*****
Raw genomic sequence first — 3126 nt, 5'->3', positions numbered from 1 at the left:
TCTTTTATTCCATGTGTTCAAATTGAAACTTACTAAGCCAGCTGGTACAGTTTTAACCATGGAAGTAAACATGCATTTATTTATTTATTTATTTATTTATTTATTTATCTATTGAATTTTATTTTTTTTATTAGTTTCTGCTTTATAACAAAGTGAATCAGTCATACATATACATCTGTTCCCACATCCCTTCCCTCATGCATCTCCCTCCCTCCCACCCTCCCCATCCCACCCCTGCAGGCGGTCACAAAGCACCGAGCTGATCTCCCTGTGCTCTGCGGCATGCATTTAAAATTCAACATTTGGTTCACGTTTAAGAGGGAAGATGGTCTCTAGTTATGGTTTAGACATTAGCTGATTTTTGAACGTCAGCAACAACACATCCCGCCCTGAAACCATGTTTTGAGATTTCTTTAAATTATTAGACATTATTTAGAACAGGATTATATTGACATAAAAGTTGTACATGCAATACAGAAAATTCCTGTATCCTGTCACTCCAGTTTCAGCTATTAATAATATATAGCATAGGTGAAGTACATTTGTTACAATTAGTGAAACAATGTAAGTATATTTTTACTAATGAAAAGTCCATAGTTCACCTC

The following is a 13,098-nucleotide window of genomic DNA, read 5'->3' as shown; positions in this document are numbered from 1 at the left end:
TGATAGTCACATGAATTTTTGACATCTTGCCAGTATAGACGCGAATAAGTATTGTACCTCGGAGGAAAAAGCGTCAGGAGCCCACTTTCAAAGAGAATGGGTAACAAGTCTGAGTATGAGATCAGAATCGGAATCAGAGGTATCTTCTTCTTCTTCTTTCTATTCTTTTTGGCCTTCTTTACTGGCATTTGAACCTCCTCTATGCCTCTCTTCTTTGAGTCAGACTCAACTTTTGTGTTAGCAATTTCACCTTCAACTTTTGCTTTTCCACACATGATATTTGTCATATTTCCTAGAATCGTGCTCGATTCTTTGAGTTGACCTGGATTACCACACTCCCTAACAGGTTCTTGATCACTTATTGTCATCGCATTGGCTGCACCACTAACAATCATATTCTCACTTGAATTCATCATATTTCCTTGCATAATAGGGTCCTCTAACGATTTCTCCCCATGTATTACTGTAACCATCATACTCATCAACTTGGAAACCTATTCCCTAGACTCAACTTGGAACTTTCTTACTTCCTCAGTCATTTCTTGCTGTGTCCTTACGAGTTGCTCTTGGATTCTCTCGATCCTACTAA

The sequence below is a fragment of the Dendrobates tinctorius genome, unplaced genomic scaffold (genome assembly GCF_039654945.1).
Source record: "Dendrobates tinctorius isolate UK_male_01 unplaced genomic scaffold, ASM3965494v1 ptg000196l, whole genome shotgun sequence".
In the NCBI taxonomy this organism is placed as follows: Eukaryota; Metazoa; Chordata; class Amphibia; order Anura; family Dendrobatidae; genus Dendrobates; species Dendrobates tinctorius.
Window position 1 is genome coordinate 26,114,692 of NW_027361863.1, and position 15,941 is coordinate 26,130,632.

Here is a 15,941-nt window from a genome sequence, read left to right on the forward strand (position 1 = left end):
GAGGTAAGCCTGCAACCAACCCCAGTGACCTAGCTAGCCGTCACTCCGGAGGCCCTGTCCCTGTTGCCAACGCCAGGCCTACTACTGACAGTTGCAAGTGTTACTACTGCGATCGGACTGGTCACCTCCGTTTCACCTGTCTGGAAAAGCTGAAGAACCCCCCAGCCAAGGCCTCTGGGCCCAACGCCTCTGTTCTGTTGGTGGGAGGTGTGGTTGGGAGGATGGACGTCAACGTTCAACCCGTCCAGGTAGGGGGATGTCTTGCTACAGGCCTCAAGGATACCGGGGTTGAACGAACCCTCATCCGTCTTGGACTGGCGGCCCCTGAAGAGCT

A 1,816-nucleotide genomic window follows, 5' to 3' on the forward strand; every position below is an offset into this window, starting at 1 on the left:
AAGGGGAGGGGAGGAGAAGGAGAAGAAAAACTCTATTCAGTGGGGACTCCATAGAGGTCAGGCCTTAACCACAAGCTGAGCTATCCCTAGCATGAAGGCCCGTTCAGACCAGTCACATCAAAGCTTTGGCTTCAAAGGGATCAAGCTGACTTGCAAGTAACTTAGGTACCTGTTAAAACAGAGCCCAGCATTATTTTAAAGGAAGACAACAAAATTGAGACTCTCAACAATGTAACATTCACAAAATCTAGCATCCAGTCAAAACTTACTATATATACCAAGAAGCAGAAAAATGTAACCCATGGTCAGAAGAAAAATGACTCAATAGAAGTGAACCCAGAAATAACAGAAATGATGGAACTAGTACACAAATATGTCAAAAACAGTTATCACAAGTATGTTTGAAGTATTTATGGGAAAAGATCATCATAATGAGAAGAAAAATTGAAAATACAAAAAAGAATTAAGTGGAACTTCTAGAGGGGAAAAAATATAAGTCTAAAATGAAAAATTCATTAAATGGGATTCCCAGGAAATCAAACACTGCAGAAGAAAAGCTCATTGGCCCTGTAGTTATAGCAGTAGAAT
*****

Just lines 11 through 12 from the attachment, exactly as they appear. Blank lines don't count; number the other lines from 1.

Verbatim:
A 1,816-nucleotide genomic window follows, 5' to 3' on the forward strand; every position below is an offset into this window, starting at 1 on the left:
AAGGGGAGGGGAGGAGAAGGAGAAGAAAAACTCTATTCAGTGGGGACTCCATAGAGGTCAGGCCTTAACCACAAGCTGAGCTATCCCTAGCATGAAGGCCCGTTCAGACCAGTCACATCAAAGCTTTGGCTTCAAAGGGATCAAGCTGACTTGCAAGTAACTTAGGTACCTGTTAAAACAGAGCCCAGCATTATTTTAAAGGAAGACAACAAAATTGAGACTCTCAACAATGTAACATTCACAAAATCTAGCATCCAGTCAAAACTTACTATATATACCAAGAAGCAGAAAAATGTAACCCATGGTCAGAAGAAAAATGACTCAATAGAAGTGAACCCAGAAATAACAGAAATGATGGAACTAGTACACAAATATGTCAAAAACAGTTATCACAAGTATGTTTGAAGTATTTATGGGAAAAGATCATCATAATGAGAAGAAAAATTGAAAATACAAAAAAGAATTAAGTGGAACTTCTAGAGGGGAAAAAATATAAGTCTAAAATGAAAAATTCATTAAATGGGATTCCCAGGAAATCAAACACTGCAGAAGAAAAGCTCATTGGCCCTGTAGTTATAGCAGTAGAAT